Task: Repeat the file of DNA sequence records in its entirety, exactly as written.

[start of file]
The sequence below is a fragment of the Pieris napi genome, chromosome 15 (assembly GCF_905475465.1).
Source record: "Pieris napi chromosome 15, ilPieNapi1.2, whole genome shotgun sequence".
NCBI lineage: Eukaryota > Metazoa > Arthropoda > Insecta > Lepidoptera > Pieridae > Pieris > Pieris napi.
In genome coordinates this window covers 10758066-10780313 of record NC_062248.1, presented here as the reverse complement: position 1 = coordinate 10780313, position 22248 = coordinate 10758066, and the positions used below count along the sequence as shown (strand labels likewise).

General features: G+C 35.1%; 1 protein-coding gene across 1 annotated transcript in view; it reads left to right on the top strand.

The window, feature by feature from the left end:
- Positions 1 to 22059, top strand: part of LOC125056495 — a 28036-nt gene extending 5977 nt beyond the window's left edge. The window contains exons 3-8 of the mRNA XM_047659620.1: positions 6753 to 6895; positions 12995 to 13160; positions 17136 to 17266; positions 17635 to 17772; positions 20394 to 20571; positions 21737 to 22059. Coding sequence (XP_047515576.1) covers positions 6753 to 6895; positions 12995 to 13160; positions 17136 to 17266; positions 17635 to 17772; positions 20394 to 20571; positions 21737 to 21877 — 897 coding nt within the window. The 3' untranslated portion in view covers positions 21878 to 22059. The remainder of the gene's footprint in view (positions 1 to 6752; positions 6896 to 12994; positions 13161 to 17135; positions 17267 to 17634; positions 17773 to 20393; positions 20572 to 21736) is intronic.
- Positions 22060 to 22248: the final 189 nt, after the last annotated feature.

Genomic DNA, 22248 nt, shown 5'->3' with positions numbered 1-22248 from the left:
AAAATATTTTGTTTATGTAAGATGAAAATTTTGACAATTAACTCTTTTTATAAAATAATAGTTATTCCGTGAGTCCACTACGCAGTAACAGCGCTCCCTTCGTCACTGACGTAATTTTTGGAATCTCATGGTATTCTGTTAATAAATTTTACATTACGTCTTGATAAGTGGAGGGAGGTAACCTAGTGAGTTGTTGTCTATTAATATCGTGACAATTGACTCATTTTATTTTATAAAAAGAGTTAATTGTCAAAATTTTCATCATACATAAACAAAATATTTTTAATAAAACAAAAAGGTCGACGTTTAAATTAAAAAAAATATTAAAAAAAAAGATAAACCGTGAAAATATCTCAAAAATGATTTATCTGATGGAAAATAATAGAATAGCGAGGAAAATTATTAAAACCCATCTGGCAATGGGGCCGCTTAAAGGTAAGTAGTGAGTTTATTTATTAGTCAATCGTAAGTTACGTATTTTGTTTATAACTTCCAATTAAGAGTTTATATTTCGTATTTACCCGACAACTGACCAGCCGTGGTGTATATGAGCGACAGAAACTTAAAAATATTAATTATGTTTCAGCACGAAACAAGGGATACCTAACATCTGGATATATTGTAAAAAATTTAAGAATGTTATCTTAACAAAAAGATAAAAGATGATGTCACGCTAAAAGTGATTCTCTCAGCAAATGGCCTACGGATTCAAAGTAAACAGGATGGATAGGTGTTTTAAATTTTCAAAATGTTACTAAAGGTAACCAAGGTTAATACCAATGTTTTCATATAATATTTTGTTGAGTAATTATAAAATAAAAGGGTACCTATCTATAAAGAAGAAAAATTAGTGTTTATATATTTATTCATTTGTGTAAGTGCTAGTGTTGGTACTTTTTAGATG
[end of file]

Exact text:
The sequence below is a fragment of the Pieris napi genome, chromosome 15 (assembly GCF_905475465.1).
Source record: "Pieris napi chromosome 15, ilPieNapi1.2, whole genome shotgun sequence".
NCBI lineage: Eukaryota > Metazoa > Arthropoda > Insecta > Lepidoptera > Pieridae > Pieris > Pieris napi.
In genome coordinates this window covers 10758066-10780313 of record NC_062248.1, presented here as the reverse complement: position 1 = coordinate 10780313, position 22248 = coordinate 10758066, and the positions used below count along the sequence as shown (strand labels likewise).

General features: G+C 35.1%; 1 protein-coding gene across 1 annotated transcript in view; it reads left to right on the top strand.

The window, feature by feature from the left end:
- Positions 1 to 22059, top strand: part of LOC125056495 — a 28036-nt gene extending 5977 nt beyond the window's left edge. The window contains exons 3-8 of the mRNA XM_047659620.1: positions 6753 to 6895; positions 12995 to 13160; positions 17136 to 17266; positions 17635 to 17772; positions 20394 to 20571; positions 21737 to 22059. Coding sequence (XP_047515576.1) covers positions 6753 to 6895; positions 12995 to 13160; positions 17136 to 17266; positions 17635 to 17772; positions 20394 to 20571; positions 21737 to 21877 — 897 coding nt within the window. The 3' untranslated portion in view covers positions 21878 to 22059. The remainder of the gene's footprint in view (positions 1 to 6752; positions 6896 to 12994; positions 13161 to 17135; positions 17267 to 17634; positions 17773 to 20393; positions 20572 to 21736) is intronic.
- Positions 22060 to 22248: the final 189 nt, after the last annotated feature.

Genomic DNA, 22248 nt, shown 5'->3' with positions numbered 1-22248 from the left:
AAAATATTTTGTTTATGTAAGATGAAAATTTTGACAATTAACTCTTTTTATAAAATAATAGTTATTCCGTGAGTCCACTACGCAGTAACAGCGCTCCCTTCGTCACTGACGTAATTTTTGGAATCTCATGGTATTCTGTTAATAAATTTTACATTACGTCTTGATAAGTGGAGGGAGGTAACCTAGTGAGTTGTTGTCTATTAATATCGTGACAATTGACTCATTTTATTTTATAAAAAGAGTTAATTGTCAAAATTTTCATCATACATAAACAAAATATTTTTAATAAAACAAAAAGGTCGACGTTTAAATTAAAAAAAATATTAAAAAAAAAGATAAACCGTGAAAATATCTCAAAAATGATTTATCTGATGGAAAATAATAGAATAGCGAGGAAAATTATTAAAACCCATCTGGCAATGGGGCCGCTTAAAGGTAAGTAGTGAGTTTATTTATTAGTCAATCGTAAGTTACGTATTTTGTTTATAACTTCCAATTAAGAGTTTATATTTCGTATTTACCCGACAACTGACCAGCCGTGGTGTATATGAGCGACAGAAACTTAAAAATATTAATTATGTTTCAGCACGAAACAAGGGATACCTAACATCTGGATATATTGTAAAAAATTTAAGAATGTTATCTTAACAAAAAGATAAAAGATGATGTCACGCTAAAAGTGATTCTCTCAGCAAATGGCCTACGGATTCAAAGTAAACAGGATGGATAGGTGTTTTAAATTTTCAAAATGTTACTAAAGGTAACCAAGGTTAATACCAATGTTTTCATATAATATTTTGTTGAGTAATTATAAAATAAAAGGGTACCTATCTATAAAGAAGAAAAATTAGTGTTTATATATTTATTCATTTGTGTAAGTGCTAGTGTTGGTACTTTTTAGATG